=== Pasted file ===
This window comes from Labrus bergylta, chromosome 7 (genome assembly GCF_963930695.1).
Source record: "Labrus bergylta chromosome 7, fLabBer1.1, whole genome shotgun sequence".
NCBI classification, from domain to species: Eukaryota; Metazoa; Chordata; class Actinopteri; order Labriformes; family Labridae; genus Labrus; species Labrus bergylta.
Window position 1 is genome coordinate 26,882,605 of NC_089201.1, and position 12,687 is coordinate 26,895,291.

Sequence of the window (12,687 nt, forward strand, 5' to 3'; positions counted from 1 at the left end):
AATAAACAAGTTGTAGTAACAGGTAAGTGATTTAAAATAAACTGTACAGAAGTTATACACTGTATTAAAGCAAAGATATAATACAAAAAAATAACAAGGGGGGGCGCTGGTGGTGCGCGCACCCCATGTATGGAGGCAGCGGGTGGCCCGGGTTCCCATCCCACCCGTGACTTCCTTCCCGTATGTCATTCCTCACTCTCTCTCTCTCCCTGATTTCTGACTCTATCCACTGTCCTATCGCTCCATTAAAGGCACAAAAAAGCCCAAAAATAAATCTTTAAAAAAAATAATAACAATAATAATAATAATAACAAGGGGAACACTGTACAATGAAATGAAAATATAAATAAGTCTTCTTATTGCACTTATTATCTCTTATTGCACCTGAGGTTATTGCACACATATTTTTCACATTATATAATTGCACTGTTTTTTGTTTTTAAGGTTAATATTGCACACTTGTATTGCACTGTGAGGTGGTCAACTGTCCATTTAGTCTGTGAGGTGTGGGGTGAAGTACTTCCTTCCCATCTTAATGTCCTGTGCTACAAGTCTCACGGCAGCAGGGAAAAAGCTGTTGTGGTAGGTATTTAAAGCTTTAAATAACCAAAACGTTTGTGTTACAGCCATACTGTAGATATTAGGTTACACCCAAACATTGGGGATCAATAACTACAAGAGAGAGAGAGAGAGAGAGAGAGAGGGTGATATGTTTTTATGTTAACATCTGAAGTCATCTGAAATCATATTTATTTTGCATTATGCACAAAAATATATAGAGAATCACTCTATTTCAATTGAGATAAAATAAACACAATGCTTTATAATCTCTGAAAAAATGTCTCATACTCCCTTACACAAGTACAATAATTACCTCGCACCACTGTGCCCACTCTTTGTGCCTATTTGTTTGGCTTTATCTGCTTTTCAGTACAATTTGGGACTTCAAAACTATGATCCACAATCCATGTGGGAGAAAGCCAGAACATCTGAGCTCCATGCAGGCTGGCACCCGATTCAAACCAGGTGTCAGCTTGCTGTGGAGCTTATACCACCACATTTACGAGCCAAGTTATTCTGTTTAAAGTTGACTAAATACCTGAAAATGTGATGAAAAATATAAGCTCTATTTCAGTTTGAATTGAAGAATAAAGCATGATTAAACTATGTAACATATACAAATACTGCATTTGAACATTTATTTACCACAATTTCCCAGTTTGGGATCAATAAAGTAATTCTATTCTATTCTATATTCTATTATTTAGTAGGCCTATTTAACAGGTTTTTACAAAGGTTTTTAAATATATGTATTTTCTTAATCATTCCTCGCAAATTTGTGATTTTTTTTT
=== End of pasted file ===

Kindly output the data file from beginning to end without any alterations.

This window comes from Labrus bergylta, chromosome 7 (genome assembly GCF_963930695.1).
Source record: "Labrus bergylta chromosome 7, fLabBer1.1, whole genome shotgun sequence".
NCBI classification, from domain to species: Eukaryota; Metazoa; Chordata; class Actinopteri; order Labriformes; family Labridae; genus Labrus; species Labrus bergylta.
Window position 1 is genome coordinate 26,882,605 of NC_089201.1, and position 12,687 is coordinate 26,895,291.

Sequence of the window (12,687 nt, forward strand, 5' to 3'; positions counted from 1 at the left end):
AATAAACAAGTTGTAGTAACAGGTAAGTGATTTAAAATAAACTGTACAGAAGTTATACACTGTATTAAAGCAAAGATATAATACAAAAAAATAACAAGGGGGGGCGCTGGTGGTGCGCGCACCCCATGTATGGAGGCAGCGGGTGGCCCGGGTTCCCATCCCACCCGTGACTTCCTTCCCGTATGTCATTCCTCACTCTCTCTCTCTCCCTGATTTCTGACTCTATCCACTGTCCTATCGCTCCATTAAAGGCACAAAAAAGCCCAAAAATAAATCTTTAAAAAAAATAATAACAATAATAATAATAATAACAAGGGGAACACTGTACAATGAAATGAAAATATAAATAAGTCTTCTTATTGCACTTATTATCTCTTATTGCACCTGAGGTTATTGCACACATATTTTTCACATTATATAATTGCACTGTTTTTTGTTTTTAAGGTTAATATTGCACACTTGTATTGCACTGTGAGGTGGTCAACTGTCCATTTAGTCTGTGAGGTGTGGGGTGAAGTACTTCCTTCCCATCTTAATGTCCTGTGCTACAAGTCTCACGGCAGCAGGGAAAAAGCTGTTGTGGTAGGTATTTAAAGCTTTAAATAACCAAAACGTTTGTGTTACAGCCATACTGTAGATATTAGGTTACACCCAAACATTGGGGATCAATAACTACAAGAGAGAGAGAGAGAGAGAGAGAGAGGGTGATATGTTTTTATGTTAACATCTGAAGTCATCTGAAATCATATTTATTTTGCATTATGCACAAAAATATATAGAGAATCACTCTATTTCAATTGAGATAAAATAAACACAATGCTTTATAATCTCTGAAAAAATGTCTCATACTCCCTTACACAAGTACAATAATTACCTCGCACCACTGTGCCCACTCTTTGTGCCTATTTGTTTGGCTTTATCTGCTTTTCAGTACAATTTGGGACTTCAAAACTATGATCCACAATCCATGTGGGAGAAAGCCAGAACATCTGAGCTCCATGCAGGCTGGCACCCGATTCAAACCAGGTGTCAGCTTGCTGTGGAGCTTATACCACCACATTTACGAGCCAAGTTATTCTGTTTAAAGTTGACTAAATACCTGAAAATGTGATGAAAAATATAAGCTCTATTTCAGTTTGAATTGAAGAATAAAGCATGATTAAACTATGTAACATATACAAATACTGCATTTGAACATTTATTTACCACAATTTCCCAGTTTGGGATCAATAAAGTAATTCTATTCTATTCTATATTCTATTATTTAGTAGGCCTATTTAACAGGTTTTTACAAAGGTTTTTAAATATATGTATTTTCTTAATCATTCCTCGCAAATTTGTGATTTTTTTTT